I have to be honest and say that I have been inspired to write this post because of my friend Nostalgia Pie‘s blog post Old-Skool Ice-Cream Flavours! I was writing in the comments that when we kids we used to eat neopolitan ice cream slices (from an ice cream block) between two ice cream wafers, which was known in our house as an “ice cream sandwich”. This got me to thinking about other desserts that we had growing up, and here we are!
Apple Charlotte Now, from having a look around Google, it would appear that Apple Charlotte is actually a completely different pudding! The Apple Charlotte online uses bread as an ingredient, whereas my Apple Charlotte didn’t. It actually looked like the below:
The way my mum made it was to layer the bottom of a bowl with canned apples (I think they were puréed). She would then make up some Dream Topping for the middle layer. The top layer was cornflakes mixed with golden syrup. I remember it went in the fridge for some length of time, which as a child just seemed aaaaaages! So, I have no idea what mine was called, but it was decadently delicious!
Arctic roll Arctic roll was a roll of ice cream (we only ever had vanilla) which was wrapped in sponge with some raspberry sauce between the sponge and the ice cream. To make it last, as it was a treat, we had the thinnest slices going, so if I had some now, I think I’d probably try and eat at least quarter of it in one go!
Supermousse Before I started researching for this blog post, I hadn’t even known that this pudding had a name! The strawberry ones were my favourite. You were supposed to let them thaw a little but we could never wait and always ate them frozen, which took ages with a small spoon. It kept us quiet though 😀
I recently had a conversation in work with a friend about the magazines that were available to buy when we were younger, like Mizz, More!, Fast Forward, Big! Magazine, Look-In, Smash Hits, Just Seventeen/J17 and TV Hits. I remembered that I have an A4 lever arch folder that I’ve since I was a teenager and it’s covered with stickers from the magazines mentioned above. I’ve taken photos to show you so that you can also enjoy a trip down memory lane, or if you’re a lot younger than me (I’m 36), you can say, “who are they?” lol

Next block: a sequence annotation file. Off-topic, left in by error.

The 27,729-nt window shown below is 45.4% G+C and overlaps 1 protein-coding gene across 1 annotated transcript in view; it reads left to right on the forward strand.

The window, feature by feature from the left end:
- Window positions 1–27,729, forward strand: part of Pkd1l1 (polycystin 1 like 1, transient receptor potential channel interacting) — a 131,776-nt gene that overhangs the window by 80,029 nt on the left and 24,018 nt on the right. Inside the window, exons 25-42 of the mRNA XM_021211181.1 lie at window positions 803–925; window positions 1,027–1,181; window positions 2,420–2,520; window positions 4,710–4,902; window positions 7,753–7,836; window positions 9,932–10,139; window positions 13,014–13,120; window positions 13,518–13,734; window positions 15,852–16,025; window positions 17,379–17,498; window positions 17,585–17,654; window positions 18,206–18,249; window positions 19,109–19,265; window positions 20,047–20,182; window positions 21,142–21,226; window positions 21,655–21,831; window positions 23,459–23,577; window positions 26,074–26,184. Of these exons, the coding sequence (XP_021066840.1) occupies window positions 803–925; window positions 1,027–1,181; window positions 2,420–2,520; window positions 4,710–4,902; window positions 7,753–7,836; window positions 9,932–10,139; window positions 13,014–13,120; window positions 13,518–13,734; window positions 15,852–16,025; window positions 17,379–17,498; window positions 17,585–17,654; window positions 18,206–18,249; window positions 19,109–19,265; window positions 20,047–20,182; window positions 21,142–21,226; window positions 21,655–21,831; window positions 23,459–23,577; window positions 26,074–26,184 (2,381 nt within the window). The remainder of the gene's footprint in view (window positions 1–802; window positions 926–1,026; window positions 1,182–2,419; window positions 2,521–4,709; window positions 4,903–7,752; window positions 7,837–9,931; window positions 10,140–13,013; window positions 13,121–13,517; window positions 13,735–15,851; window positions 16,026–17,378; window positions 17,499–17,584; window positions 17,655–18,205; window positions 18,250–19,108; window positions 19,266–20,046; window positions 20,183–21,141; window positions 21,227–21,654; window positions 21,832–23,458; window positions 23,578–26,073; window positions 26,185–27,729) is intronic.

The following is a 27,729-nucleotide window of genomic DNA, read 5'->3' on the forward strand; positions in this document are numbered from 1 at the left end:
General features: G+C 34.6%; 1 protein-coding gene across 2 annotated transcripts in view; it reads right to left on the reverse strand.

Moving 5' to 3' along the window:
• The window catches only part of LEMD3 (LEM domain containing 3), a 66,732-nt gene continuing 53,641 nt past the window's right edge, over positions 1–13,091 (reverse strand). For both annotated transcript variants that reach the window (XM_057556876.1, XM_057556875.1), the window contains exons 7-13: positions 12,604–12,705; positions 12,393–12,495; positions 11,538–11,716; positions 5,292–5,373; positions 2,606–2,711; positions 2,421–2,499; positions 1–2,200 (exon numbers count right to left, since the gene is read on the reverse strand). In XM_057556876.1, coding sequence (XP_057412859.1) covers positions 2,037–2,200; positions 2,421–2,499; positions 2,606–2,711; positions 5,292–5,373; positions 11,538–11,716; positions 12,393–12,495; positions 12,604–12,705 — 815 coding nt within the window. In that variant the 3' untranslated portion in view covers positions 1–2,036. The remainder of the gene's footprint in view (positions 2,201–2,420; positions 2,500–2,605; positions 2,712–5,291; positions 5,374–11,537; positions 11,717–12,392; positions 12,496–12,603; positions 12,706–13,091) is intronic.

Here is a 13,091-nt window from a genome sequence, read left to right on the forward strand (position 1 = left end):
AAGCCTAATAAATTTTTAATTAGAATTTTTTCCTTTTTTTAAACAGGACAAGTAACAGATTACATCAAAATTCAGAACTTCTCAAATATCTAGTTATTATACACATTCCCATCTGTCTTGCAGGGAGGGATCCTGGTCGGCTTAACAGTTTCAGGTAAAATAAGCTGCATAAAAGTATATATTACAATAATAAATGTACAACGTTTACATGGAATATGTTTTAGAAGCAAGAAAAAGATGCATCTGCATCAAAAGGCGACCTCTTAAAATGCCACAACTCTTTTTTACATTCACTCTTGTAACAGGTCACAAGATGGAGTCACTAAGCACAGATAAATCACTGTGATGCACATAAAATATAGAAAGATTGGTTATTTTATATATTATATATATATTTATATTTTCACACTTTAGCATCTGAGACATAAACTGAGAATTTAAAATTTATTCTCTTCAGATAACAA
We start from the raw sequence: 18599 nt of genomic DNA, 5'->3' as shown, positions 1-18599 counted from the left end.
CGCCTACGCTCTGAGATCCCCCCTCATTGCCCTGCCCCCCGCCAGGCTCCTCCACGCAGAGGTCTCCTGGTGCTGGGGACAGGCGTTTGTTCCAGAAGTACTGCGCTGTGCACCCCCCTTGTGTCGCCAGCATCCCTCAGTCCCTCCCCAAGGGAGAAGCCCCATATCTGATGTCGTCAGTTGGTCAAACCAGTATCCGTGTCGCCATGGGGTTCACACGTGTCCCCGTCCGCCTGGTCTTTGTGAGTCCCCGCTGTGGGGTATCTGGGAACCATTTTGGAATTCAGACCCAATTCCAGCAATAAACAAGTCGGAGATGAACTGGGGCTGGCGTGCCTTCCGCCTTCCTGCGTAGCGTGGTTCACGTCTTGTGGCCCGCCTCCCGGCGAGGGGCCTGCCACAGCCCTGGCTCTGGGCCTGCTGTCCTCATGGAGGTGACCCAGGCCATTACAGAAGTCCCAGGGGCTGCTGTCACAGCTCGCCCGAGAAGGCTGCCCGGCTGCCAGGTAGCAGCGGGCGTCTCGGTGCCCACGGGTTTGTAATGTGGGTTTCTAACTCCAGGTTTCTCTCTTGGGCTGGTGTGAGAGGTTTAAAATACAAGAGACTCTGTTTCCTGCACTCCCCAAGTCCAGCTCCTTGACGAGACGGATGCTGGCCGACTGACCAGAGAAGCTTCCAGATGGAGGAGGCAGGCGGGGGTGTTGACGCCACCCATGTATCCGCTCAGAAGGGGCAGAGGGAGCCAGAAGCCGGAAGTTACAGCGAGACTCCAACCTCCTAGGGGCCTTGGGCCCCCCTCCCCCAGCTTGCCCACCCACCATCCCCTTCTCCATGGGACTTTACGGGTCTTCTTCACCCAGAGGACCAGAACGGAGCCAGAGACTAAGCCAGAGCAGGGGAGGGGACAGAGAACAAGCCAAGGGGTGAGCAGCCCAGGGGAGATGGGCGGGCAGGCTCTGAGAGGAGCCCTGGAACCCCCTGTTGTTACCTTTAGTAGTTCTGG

And now for the lettered stickers! I don’t seem to have any images for I, Q, V, X or Y…
I used to have paper-rounds when I was a teenager and I remember that I didn’t actually get paid any money by the newsagents because I had so many magazines reserved for me each week that I was literally working just to pay off my magazine bills!
Earlier on, while I was doing some book admin, I was listening to songs from 1984 on iTunes. After a while I realised that the songs I’d been listening to turned 30 years old this year! Below are some of my favourite songs from 1984, a time when I was 5 years old and life was stress-free 😀
George Michael “Careless Whisper”
Nena “99 Red Balloons”
Nik Kershaw “I Won’t Let The Sun Go Down On Me”
Giorgio Moroder & Philip Oakey “Together In Electric Dreams”
Matthew Wilder “Break My Stride”
Paul McCartney & The Frog Chorus “We All Stand Together”
Orchestral Manoeuvres In The Dark “Locomotion”
Status Quo “The Wanderer”
Jeffrey Osborne “On The Wings Of Love”
Laura Branigan “Self Control”
When I was younger (back in the mid 1990s), I bought a secondhand Spectrum ZX 128K. It was an amazing console, even though you had to wait an AGE for the game to load… Me and my younger brother would set the cassette up and slowly creep out of the bedroom, believing that floor vibrations were responsible for past times when it had crashed. We’d leave it for 10 minutes and slowly peep around the bedroom door to find it had crashed, yet again. Sometimes, it worked fine. It was during these times when it worked fine that I would play Dizzy Egg.
There was more than one Dizzy Egg game, and I had to trawl through YouTube video walkthroughs to find the one I used to play, which appears to be the original Dizzy Egg game. The video below shows the game I used to play:
I hadn’t realised (until I beginning doing my research for this blog post), that the game was designed by two British brothers, Philip and Andrew Oliver. Apparently in 1986 an estimated 7% of all UK games sales were linked to Philip and Andrew Oliver, which is impressive when they were only 18 years old at the time.
It would be great if you could play Dizzy Egg on a modern console, like you can with Super Mario, so I’ll keep my fingers crossed that one day this happens! 🙂